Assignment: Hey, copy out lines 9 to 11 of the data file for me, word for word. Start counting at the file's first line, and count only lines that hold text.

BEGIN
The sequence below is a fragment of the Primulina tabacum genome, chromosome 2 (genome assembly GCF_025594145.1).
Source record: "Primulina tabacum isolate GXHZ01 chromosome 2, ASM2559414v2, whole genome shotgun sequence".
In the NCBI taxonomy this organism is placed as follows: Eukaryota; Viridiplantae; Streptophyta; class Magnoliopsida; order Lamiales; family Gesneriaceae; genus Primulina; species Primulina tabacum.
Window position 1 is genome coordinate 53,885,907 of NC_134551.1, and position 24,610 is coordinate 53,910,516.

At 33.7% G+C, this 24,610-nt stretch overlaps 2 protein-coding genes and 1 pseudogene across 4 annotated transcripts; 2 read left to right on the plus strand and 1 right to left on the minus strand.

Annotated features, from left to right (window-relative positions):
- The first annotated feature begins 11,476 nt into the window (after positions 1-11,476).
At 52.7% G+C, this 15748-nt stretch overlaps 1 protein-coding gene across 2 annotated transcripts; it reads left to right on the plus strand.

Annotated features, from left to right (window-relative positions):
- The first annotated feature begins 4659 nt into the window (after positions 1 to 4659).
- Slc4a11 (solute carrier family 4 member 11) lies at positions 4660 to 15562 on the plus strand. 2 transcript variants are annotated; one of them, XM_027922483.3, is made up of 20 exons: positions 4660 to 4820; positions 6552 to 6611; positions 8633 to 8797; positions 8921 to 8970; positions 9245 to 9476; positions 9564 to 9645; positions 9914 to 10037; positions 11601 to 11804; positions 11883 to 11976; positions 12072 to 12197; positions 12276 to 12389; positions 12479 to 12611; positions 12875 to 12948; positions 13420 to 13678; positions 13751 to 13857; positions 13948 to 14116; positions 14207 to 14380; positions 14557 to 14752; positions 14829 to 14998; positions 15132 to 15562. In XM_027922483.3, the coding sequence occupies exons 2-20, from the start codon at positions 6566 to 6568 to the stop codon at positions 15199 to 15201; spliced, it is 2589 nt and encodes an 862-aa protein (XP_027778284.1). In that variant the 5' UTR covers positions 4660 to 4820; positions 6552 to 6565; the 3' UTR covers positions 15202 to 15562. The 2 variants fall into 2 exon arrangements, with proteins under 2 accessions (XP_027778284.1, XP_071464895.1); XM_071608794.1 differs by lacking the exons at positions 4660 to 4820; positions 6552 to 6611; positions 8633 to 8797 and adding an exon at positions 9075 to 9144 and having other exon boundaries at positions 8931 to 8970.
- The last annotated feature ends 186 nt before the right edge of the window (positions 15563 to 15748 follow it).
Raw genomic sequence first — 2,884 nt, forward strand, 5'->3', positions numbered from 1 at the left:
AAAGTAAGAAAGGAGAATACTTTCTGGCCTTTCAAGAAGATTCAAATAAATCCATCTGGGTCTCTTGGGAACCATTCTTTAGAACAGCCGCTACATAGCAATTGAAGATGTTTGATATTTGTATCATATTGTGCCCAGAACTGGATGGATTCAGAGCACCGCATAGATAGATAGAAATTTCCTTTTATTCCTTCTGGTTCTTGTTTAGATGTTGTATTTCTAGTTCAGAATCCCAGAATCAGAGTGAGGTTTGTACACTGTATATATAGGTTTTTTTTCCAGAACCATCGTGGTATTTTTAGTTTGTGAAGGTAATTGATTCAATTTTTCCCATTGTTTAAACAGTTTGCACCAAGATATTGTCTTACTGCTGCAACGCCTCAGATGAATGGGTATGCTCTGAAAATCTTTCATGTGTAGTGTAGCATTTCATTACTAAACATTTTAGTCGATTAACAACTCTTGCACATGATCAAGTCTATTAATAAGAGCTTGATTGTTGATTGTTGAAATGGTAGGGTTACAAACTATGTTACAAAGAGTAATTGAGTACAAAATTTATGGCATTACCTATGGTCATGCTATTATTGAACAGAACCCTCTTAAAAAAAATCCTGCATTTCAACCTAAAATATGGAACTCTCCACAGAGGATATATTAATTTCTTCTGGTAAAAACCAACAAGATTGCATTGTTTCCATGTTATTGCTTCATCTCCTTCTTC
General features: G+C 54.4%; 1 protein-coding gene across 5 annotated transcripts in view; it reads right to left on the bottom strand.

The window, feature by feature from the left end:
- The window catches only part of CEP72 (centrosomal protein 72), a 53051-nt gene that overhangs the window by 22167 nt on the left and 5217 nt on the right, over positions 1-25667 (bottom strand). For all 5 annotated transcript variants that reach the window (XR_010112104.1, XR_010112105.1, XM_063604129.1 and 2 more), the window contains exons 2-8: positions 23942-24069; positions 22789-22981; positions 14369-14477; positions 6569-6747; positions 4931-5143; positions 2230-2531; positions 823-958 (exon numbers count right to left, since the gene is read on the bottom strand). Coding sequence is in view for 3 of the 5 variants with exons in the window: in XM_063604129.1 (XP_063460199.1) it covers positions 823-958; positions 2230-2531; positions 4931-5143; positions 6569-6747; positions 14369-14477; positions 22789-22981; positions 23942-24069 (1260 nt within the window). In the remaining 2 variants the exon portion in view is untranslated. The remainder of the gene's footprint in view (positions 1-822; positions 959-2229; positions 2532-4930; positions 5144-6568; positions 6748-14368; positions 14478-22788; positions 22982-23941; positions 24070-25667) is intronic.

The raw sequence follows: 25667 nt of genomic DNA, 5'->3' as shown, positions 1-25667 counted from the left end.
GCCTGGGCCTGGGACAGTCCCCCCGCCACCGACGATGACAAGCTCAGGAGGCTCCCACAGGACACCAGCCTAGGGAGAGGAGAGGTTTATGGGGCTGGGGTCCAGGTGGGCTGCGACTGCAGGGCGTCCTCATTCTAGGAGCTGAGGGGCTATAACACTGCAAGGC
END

Annotated features, from left to right (window-relative positions):
- The first annotated feature begins 4659 nt into the window (after positions 1 to 4659).
- Slc4a11 (solute carrier family 4 member 11) lies at positions 4660 to 15562 on the plus strand. 2 transcript variants are annotated; one of them, XM_027922483.3, is made up of 20 exons: positions 4660 to 4820; positions 6552 to 6611; positions 8633 to 8797; positions 8921 to 8970; positions 9245 to 9476; positions 9564 to 9645; positions 9914 to 10037; positions 11601 to 11804; positions 11883 to 11976; positions 12072 to 12197; positions 12276 to 12389; positions 12479 to 12611; positions 12875 to 12948; positions 13420 to 13678; positions 13751 to 13857; positions 13948 to 14116; positions 14207 to 14380; positions 14557 to 14752; positions 14829 to 14998; positions 15132 to 15562. In XM_027922483.3, the coding sequence occupies exons 2-20, from the start codon at positions 6566 to 6568 to the stop codon at positions 15199 to 15201; spliced, it is 2589 nt and encodes an 862-aa protein (XP_027778284.1). In that variant the 5' UTR covers positions 4660 to 4820; positions 6552 to 6565; the 3' UTR covers positions 15202 to 15562. The 2 variants fall into 2 exon arrangements, with proteins under 2 accessions (XP_027778284.1, XP_071464895.1); XM_071608794.1 differs by lacking the exons at positions 4660 to 4820; positions 6552 to 6611; positions 8633 to 8797 and adding an exon at positions 9075 to 9144 and having other exon boundaries at positions 8931 to 8970.